HARRISBURG, Pa. - Democrats on Wednesday attacked a newly unveiled $27.7 billion state spending plan written by majority Republicans, calling it a gift to big business that will lock in this year's deep cuts in aid to public schools while forcing longer waits for people who need services such as treatment for mental illness or addiction.
The legislation, made public just four days before the new fiscal year begins, passed the House Appropriations Committee on a party-line vote Wednesday morning after two hours of debate. The House adjourned Wednesday without action on the bill, and floor debate was expected to begin Thursday morning. The plan will need Senate approval after that.
Democrats were getting their first look at the document after having been excluded from private negotiations between Republican Gov. Tom Corbett and his fellow Republicans who control both chambers of the state Legislature.
"I think this budget represents a woefully misplaced priority," Rep. Matthew Bradford, D-Montgomery, said during the committee meeting.
With lawmakers hoping to wrap up work for the summer on Friday, Republicans still had a lot to do.
They met privately for long periods Wednesday over various last-minute efforts to insert pet provisions into budget-related legislation. Among those was a Corbett administration attempt to win House support to absorb seven different pots of aid for county-administered services - for the homeless, mentally ill and disabled, neglected or abused children and drug and alcohol addicts - into one block grant program.
"I would say that we have a reasonable amount of work to do," House Speaker Sam Smith, R-Jefferson, said after leaving one meeting.
Many nonprofit groups that carry out much of the state's safety-net services oppose it for fear that mandated services, such as child-abuse investigations or court-ordered counseling, will drain much of the money.
House Republicans sought to change the way gambling-financed grants for public construction projects are distributed, while Senate Appropriations Committee Chairman Jake Corman, R-Centre, pressed for a provision to remove the state income tax deduction that Pennsylvania allows on contributions toward 529 college-savings plans operated by other states.
Meanwhile, final legislation remained under wraps Wednesday for Corbett's top priority: a $1.7 billion tax break that he wants in an effort to lure a new petrochemical industry to Pennsylvania.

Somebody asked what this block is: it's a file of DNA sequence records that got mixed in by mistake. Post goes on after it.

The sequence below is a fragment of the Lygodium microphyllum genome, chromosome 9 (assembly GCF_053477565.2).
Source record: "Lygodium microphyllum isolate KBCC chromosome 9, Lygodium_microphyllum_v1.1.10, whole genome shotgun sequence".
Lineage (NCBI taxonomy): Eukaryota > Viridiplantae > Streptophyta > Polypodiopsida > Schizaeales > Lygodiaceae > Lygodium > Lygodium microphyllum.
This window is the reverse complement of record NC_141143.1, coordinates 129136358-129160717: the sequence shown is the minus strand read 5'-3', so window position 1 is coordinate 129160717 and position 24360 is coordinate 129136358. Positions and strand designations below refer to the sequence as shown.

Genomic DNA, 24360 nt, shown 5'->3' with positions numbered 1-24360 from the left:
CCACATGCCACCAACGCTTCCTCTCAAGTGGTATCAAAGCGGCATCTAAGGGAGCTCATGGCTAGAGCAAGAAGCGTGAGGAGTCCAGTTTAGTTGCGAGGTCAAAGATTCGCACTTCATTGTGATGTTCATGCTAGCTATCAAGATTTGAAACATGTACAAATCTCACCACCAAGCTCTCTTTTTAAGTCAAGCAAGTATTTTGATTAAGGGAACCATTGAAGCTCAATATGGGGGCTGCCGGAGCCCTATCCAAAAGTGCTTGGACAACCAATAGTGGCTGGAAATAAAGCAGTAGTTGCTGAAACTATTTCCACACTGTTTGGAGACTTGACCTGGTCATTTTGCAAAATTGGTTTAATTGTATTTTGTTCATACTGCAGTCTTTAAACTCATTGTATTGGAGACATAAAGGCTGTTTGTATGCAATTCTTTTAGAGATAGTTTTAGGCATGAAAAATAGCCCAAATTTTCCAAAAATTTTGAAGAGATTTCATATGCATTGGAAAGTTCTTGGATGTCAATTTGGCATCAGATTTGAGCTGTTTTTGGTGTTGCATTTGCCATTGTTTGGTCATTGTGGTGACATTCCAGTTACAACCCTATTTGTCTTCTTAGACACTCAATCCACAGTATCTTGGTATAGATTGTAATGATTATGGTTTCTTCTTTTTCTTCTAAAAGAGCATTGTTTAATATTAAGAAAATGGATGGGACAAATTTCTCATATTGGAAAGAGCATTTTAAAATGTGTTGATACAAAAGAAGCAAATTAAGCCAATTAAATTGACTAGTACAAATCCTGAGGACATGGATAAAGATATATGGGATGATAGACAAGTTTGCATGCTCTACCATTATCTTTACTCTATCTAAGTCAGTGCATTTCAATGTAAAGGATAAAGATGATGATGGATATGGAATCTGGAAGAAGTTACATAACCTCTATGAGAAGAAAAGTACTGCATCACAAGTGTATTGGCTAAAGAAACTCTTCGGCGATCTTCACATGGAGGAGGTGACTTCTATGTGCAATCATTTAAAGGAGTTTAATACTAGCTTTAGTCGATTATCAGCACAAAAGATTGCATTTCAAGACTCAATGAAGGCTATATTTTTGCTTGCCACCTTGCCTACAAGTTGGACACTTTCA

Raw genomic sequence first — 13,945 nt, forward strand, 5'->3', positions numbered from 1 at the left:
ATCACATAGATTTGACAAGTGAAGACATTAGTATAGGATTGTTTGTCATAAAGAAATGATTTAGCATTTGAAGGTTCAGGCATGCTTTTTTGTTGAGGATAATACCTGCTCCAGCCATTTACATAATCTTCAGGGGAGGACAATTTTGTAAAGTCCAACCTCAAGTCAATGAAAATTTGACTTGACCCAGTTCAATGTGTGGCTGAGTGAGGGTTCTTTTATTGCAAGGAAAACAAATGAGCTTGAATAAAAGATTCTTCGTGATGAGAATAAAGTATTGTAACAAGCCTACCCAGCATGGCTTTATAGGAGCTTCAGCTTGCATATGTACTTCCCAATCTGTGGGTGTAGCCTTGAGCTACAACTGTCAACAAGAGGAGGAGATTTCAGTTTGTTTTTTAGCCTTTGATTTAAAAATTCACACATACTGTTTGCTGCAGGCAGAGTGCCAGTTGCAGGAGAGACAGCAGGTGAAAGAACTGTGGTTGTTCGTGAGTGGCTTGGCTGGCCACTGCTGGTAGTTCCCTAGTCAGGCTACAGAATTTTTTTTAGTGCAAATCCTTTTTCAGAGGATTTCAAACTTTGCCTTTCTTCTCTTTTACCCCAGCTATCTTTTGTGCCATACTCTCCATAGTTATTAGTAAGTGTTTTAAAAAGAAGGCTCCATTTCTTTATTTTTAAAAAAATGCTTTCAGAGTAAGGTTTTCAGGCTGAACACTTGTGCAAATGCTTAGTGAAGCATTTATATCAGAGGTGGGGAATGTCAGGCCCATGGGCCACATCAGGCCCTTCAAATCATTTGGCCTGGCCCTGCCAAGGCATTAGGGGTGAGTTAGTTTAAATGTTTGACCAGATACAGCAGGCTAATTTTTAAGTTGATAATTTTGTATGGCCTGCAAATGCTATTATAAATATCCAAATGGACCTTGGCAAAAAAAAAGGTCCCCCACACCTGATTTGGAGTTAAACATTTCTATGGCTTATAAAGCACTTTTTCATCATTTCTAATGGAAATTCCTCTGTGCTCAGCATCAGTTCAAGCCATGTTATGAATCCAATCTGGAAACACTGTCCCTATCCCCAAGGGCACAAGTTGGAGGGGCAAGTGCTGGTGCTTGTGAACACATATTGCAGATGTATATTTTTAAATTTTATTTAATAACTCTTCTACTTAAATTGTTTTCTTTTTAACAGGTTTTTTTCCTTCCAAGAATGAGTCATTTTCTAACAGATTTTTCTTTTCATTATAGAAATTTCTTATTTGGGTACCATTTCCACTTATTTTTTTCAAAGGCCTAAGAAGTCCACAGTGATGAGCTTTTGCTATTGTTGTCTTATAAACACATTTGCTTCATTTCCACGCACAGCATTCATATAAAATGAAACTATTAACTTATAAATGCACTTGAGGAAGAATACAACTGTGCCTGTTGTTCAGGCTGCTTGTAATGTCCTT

The plan for the 2012-13 fiscal year that begins Sunday would increase spending by about 1.5 percent, largely for debt, pensions, health care for the poor and to help fill a shortfall in the almost-finished fiscal year. It also would cut taxes for businesses by almost $300 million and leave nearly $400 million in reserve from tax collections that are expected to rise by more than 3 percent.
To save money, it would cut 10 percent from aid for many county-run social services and hundreds of millions of dollars from programs in the massive Department of Public Welfare budget that benefit poor, childless adults. Most public schools would get the same amount of aid after sustaining a cut of more than 10 percent this year, while an extra $50 million would be distributed to struggling school districts in an effort to avert a financial collapse.
Regarding cuts to county-administered social services, Bradford said, "we don't even pretend to explain how they're going to make that 10 percent cut work."
Republicans defended the need for the cuts, citing the increasingly expensive state share of public employee pension costs and arguing that helping businesses will enable them hire more people.
"This is a sustainable budget," said House Appropriations Committee Chairman Bill Adolph, R-Delaware.
Advocates for nonprofit social service providers say prevention programs, such as counselors in schools for children who are showing signs of trouble, could be first on the chopping block.
Republicans were also advancing a proposal to require the welfare department to collect a broad range of financial information from nonprofit providers of state-funded social services, such as salaries, association dues, lobbying expenses, administrative expenses and the cost of delivering services.
Bernadette Bianchi, the executive director of the Harrisburg-based nonprofit group Pennsylvania Council of Children, Youth and Family Services, said that information is already public in the form of IRS reports and audits, and suggested that the service providers are being unfairly targeted.
"We're talking about kids that have already been abused and neglected. That's our target audience and somehow we're being identified as part of the problem instead of part of the solution," Bianchi said.
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